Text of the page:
Creating a Divorce Plan – Part 2

 Last time on the blog we talked about divorce plans: what they are, why you need them and how to create one. Check back to Creating a Divorce Plan – Part 1, if you missed it.   This time we will look at the curveballs. As with all things in life, sometimes people and circumstances get in the way of our dreams and plans. This doesn’t have to be the end of the world. Here’s what you might need to consider and how to tackle any problems as they arise.  

Your soon-to-be-ex-husband’s plan

It’s reasonable to assume your ex will have made a plan, or at least have clear ideas of what they want out of divorce. This may initially be a plan about finances and the children rather than life goals, but it is still a plan. Think about what their plan might be, and why. It’s useful to do this in advance so you can anticipate any clashes.   Divorce is a time of high emotion – it’s unsurprising if you feel anger, frustration or a sense of injustice where your ex is concerned. But the best planning, and the most successful communication comes when the heat is turned down. Look at the facts, gather your evidence and try to keep your cool. Mediation is often helpful with this. A skilful mediator can work with you together and individually to help you agree on future arrangements.  

Be flexible

It’s good to have a solid plan, but it’s wise to respond to circumstances as they change. Review your plan regularly as your divorce proceeds – it might be that your plans were based on assumptions that aren’t true, or that your situation has changed. Different doesn’t have to mean worse.   If you review your plan before you reach crisis point you are more likely to make wise decisions about your future rather than have emotional reactions to a difficult situation.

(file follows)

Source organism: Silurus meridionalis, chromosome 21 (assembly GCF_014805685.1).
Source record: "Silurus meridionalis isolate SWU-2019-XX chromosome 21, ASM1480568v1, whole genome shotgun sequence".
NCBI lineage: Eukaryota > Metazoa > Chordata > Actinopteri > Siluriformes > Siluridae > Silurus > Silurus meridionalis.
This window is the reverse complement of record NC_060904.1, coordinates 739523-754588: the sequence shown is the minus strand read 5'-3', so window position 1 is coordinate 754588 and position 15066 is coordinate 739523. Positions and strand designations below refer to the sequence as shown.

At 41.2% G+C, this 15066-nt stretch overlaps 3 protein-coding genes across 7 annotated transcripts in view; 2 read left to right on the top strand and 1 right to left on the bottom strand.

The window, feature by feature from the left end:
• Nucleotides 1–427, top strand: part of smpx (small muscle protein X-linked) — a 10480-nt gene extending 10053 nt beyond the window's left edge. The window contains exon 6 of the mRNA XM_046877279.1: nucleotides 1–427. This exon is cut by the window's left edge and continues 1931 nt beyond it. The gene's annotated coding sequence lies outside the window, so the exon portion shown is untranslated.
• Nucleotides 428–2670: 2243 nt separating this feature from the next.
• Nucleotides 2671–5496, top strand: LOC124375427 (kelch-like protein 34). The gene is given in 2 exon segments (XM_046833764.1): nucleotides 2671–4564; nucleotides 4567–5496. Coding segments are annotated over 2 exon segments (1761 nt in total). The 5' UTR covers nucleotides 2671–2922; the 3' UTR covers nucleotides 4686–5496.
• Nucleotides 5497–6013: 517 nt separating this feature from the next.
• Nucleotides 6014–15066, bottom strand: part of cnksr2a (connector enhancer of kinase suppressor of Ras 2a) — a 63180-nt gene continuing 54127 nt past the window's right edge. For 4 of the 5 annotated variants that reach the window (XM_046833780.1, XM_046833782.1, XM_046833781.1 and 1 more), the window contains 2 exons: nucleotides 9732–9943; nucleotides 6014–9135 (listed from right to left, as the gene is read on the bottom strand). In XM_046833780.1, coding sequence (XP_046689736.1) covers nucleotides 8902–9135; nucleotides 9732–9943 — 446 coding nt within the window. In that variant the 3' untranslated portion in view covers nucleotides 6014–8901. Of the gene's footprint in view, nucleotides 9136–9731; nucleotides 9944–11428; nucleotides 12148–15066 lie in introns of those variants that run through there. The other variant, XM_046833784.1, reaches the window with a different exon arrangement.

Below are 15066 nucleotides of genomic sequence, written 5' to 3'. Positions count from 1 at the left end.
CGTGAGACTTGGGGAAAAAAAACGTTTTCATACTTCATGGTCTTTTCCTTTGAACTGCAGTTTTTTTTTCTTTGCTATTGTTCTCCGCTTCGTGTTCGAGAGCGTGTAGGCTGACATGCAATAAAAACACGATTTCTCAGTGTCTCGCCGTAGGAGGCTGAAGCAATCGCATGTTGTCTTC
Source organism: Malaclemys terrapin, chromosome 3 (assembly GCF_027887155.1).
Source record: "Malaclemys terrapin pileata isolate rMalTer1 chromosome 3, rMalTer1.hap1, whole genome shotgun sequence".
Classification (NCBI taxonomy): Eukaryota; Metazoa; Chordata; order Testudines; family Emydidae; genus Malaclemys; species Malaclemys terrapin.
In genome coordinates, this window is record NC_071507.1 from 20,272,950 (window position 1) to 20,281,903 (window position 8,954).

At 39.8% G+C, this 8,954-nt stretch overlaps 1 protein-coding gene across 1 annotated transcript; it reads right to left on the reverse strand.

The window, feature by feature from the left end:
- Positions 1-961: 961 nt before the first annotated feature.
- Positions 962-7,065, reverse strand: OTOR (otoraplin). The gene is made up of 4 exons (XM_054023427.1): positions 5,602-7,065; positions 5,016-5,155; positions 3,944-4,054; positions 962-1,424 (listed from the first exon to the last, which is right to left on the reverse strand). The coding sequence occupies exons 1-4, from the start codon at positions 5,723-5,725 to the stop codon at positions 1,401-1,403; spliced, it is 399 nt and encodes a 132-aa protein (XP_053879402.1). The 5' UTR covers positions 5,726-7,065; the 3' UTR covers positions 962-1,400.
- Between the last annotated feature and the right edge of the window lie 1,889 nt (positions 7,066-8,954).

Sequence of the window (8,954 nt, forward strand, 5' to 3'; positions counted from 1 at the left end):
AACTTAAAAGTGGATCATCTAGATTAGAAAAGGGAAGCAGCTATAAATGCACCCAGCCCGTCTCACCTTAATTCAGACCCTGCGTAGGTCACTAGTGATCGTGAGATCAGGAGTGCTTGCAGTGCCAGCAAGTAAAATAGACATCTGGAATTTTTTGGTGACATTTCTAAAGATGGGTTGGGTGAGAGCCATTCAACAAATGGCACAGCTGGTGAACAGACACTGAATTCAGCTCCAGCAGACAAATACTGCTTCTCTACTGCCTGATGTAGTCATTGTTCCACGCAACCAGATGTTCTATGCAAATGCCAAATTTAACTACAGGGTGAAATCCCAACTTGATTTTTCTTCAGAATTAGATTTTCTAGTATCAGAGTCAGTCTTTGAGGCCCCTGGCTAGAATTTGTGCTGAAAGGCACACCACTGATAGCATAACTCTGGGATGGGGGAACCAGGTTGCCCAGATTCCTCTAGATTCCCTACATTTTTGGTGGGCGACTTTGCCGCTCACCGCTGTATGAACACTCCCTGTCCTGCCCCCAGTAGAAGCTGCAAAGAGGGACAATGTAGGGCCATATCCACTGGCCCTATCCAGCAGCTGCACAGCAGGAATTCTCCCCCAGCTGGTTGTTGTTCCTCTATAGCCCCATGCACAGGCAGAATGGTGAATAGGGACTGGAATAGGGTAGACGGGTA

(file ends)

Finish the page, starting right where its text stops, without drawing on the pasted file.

When you’re thrown a curveball

Sometimes things don’t go according to plan. Don’t panic! Seek help. That’s exactly what I’m here for. I can help you navigate the legal decision-making alongside the emotional storm that curveballs often create. You could also ask your solicitor (though beware the fees – they usually charge in 6 minute time blocks!), or know people who have been through similar.   A word of warning when speaking with friends and family though – while they are likely to have your best interests at heart, they may not always have current and accurate information, and are likely to let their strong concern for you colour their views! It’s always worth checking any advice and information.  

I’m in a High Conflict Divorce – what should I do?

Firstly, the good news. If you know you’re in a high conflict divorce (which means you are divorcing a narcissist or other high conflict personality type) you’ve already got an advantage over the many women who don’t recognise their situation. Awareness is absolutely key to minimising conflict.   For you, plans are more important than ever. It’s important to plan your own strategy and then weave in how your ex might respond. All of the high conflict traits that you will have experienced in marriage will be at play in the divorce process too. Your resilience will be tested, so it’s important to have a strong team around you.  

Choose your legal representation carefully – ask them what experience they have of working with high conflict divorce, and go with someone you trust. A good accountant is likely to be useful, and a coach to help you through the emotional and practical rollercoaster. I am the UK’s only divorce coach trained in high conflict and am here to help you navigate the process.   If you want help creating or adjusting your plan at any point in the divorce process – from making the decision, to tackling financial disclosure, to reaching decree absolute, just contact me to book in a free initial consultation.  

The Divorce Alchemist

Emma Heptonstall, the Divorce Alchemist is author of the Amazon best selling book How to be a Lady Who Leaves, the Ultimate Guide to Getting Divorce Ready. A former lawyer, Emma is a practising family mediator and founder of Get Divorce Ready the online self study and group programmes. Emma is featured on BBC Radio, The Telegraph, the iPaper and in Marie Claire Magazine. To find out more visit

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